Lesson Learned:

Lazy Gardeners Respect Nature and Honor Plants’ Manifest Destiny

Tonka Truck
This is a toy my kids would play with in the yard. My kids are now in their early 20s. Lesson Learned: Tonka Trucks are Built to Last.

And there we have it, my friends. You may have thought Lazy Gardeners were just… lazy. Shirkers of work. Dilly-dalliers of the first order.

But seen in another light, Lazy Gardeners are enterprising homesteaders with a high respect for energy conservation.

I mean, sure, you could spend all your time pulling weeds and trimming trees.

Or you could learn from us and make time for what’s important in life. Things like tea, wine, and long naps on the patio.

Because when all is said and done, and the last trumpet sounds, no one is going to remember if your garden was tidy.

Weeds are flowers too, once you get to know them. –A.A. Milne


P.S. to my Blogger Buddies: Do you have a Facebook page for your blog? I just created one for FoF and I’d appreciate your feedback. Here’s where you’ll find it.
Also, feel free to leave the link to your Facebook page in the comments below. 😊

21 thoughts on “In Defense of Lazy Gardening

  1. I too am a lazy gardener. I have a big flower garden and I rely on volunteers. And I don’t shape anything either. But I could never do the pavers like you did…PA winters would lift those bad boys right up.

    1. All the instructions I found for the pavers were soooo complicated, then finally it dawned on me, our ground doesn’t move! EVER!
      Volunteer plants are the best, aren’t they? They feel like little gifts from heaven.

      1. While my gardening all happens in pots and containers (due to living in an apartment), I don’t use any chemicals either. I like letting my plants thrive (or not) naturally.

  2. I am a lazy gardener, but I am married to a very active gardener. Though we have been shifting to lower maintenance plantings. I don’t have an FB page just for my blog. I only really go to FB to follow family, see grandkid pictures – don’t post much there myself. It works great for some.

  3. We have a gardener who, I’ve discovered other the years, is just as lazy as I am. So, we get all the benefits of … hey, wait a minute! Your FB page looks good. I am REALLY interested in how it turns out. My page just kinda sits there gathering cyberdust.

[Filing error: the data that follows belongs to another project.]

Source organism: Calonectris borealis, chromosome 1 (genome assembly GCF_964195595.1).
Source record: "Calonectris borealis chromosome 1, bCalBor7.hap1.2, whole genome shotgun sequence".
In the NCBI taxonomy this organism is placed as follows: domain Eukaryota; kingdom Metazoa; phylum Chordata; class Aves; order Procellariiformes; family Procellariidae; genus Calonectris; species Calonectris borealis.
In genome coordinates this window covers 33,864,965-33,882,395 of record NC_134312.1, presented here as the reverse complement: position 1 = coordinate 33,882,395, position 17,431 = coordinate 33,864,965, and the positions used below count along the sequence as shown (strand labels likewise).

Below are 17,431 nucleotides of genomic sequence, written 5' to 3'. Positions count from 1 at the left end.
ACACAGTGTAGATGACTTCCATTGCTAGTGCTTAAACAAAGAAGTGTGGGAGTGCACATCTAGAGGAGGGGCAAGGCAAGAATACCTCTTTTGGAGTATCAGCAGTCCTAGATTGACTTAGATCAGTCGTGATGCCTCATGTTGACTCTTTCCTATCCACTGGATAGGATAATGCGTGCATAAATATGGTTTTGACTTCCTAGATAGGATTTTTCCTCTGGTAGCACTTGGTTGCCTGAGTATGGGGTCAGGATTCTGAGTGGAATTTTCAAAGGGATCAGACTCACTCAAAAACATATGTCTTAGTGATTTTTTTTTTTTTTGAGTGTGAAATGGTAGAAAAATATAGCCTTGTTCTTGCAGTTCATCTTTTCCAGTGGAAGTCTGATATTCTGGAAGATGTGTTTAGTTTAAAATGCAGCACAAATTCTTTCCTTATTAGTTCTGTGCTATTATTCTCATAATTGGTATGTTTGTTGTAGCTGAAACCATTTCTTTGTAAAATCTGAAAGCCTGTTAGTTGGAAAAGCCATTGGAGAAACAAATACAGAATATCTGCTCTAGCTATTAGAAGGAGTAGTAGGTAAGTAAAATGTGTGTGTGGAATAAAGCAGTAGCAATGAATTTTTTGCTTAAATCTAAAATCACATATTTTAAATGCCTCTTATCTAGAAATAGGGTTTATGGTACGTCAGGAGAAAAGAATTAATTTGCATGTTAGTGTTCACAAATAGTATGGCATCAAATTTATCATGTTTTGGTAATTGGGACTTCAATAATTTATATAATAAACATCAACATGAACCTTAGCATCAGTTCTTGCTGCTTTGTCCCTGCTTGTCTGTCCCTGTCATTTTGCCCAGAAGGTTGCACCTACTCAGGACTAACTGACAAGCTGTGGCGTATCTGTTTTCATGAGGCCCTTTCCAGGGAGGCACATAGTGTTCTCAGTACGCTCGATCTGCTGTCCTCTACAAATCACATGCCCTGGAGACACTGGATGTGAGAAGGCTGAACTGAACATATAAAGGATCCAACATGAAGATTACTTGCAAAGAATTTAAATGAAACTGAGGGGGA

4. I love your ideas. We, too, have one of those perfect houses in our neighborhood. Hubby is convinced that the guy is a drug dealer or hit man, cause he’s always home, working on his yard during the day. Always. I tell hubby he’s just jealous…

    1. Way back when, in our first house, we lived next to a guy who took his yard SUPER seriously! He was always out there working on it, and wore golf shoes as he mowed (I guess they’re better for the grass?). Plus he’d yell at his little kids if they rode their tricycles on the lawn. I swore to myself I would never be that way. As you can see, I succeeded! 😄

  5. A Kindred Spirit. 🙂 I don’t water my plants in the ground EVER – only the few ones in pots on my back deck in the deep, deep heat of summer – once a week at most, more like once a fortnight. If they thrive – YAY, if they die – then it was meant to be because they weren’t tough enough. My garden is to be enjoyed in, not enslaved by.
    Your FB page looks good, mine is – it’s my hobby/creative page – I send my Blog to my personal page.

    1. Yes, I think my plants know they’re on they’re own, water-wise. When I’m on my way home from the garden shop, having purchased new plants, I swear I’ve heard them whimpering.
      I like your page!

      1. I always tell them, “Live Well and Prosper” when I plant them – then I have been heard to mutter “or you get ripped out and slung on the compost pile”.